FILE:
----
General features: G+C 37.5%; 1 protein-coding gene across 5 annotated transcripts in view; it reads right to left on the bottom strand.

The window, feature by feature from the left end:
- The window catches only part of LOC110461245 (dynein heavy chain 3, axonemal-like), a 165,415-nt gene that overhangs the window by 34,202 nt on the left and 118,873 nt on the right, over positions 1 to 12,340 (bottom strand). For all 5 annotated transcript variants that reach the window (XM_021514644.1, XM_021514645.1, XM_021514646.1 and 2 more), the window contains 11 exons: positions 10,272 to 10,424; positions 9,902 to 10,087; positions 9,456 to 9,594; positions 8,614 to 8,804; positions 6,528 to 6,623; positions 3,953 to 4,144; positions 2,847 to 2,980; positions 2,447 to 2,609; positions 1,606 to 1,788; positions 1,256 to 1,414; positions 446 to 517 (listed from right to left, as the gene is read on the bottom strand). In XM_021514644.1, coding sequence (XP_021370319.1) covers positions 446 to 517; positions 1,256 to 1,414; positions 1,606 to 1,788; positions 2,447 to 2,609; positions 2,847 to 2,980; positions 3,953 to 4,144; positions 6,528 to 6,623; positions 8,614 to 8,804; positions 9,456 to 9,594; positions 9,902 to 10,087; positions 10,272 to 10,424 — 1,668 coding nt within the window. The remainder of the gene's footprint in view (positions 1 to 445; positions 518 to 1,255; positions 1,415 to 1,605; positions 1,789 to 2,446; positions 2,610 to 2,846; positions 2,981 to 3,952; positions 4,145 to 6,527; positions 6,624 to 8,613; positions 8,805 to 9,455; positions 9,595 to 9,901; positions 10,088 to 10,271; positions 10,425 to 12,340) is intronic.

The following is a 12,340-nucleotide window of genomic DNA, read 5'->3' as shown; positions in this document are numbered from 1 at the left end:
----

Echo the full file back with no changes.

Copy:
General features: G+C 37.5%; 1 protein-coding gene across 5 annotated transcripts in view; it reads right to left on the bottom strand.

The window, feature by feature from the left end:
- The window catches only part of LOC110461245 (dynein heavy chain 3, axonemal-like), a 165,415-nt gene that overhangs the window by 34,202 nt on the left and 118,873 nt on the right, over positions 1 to 12,340 (bottom strand). For all 5 annotated transcript variants that reach the window (XM_021514644.1, XM_021514645.1, XM_021514646.1 and 2 more), the window contains 11 exons: positions 10,272 to 10,424; positions 9,902 to 10,087; positions 9,456 to 9,594; positions 8,614 to 8,804; positions 6,528 to 6,623; positions 3,953 to 4,144; positions 2,847 to 2,980; positions 2,447 to 2,609; positions 1,606 to 1,788; positions 1,256 to 1,414; positions 446 to 517 (listed from right to left, as the gene is read on the bottom strand). In XM_021514644.1, coding sequence (XP_021370319.1) covers positions 446 to 517; positions 1,256 to 1,414; positions 1,606 to 1,788; positions 2,447 to 2,609; positions 2,847 to 2,980; positions 3,953 to 4,144; positions 6,528 to 6,623; positions 8,614 to 8,804; positions 9,456 to 9,594; positions 9,902 to 10,087; positions 10,272 to 10,424 — 1,668 coding nt within the window. The remainder of the gene's footprint in view (positions 1 to 445; positions 518 to 1,255; positions 1,415 to 1,605; positions 1,789 to 2,446; positions 2,610 to 2,846; positions 2,981 to 3,952; positions 4,145 to 6,527; positions 6,624 to 8,613; positions 8,805 to 9,455; positions 9,595 to 9,901; positions 10,088 to 10,271; positions 10,425 to 12,340) is intronic.

The following is a 12,340-nucleotide window of genomic DNA, read 5'->3' as shown; positions in this document are numbered from 1 at the left end: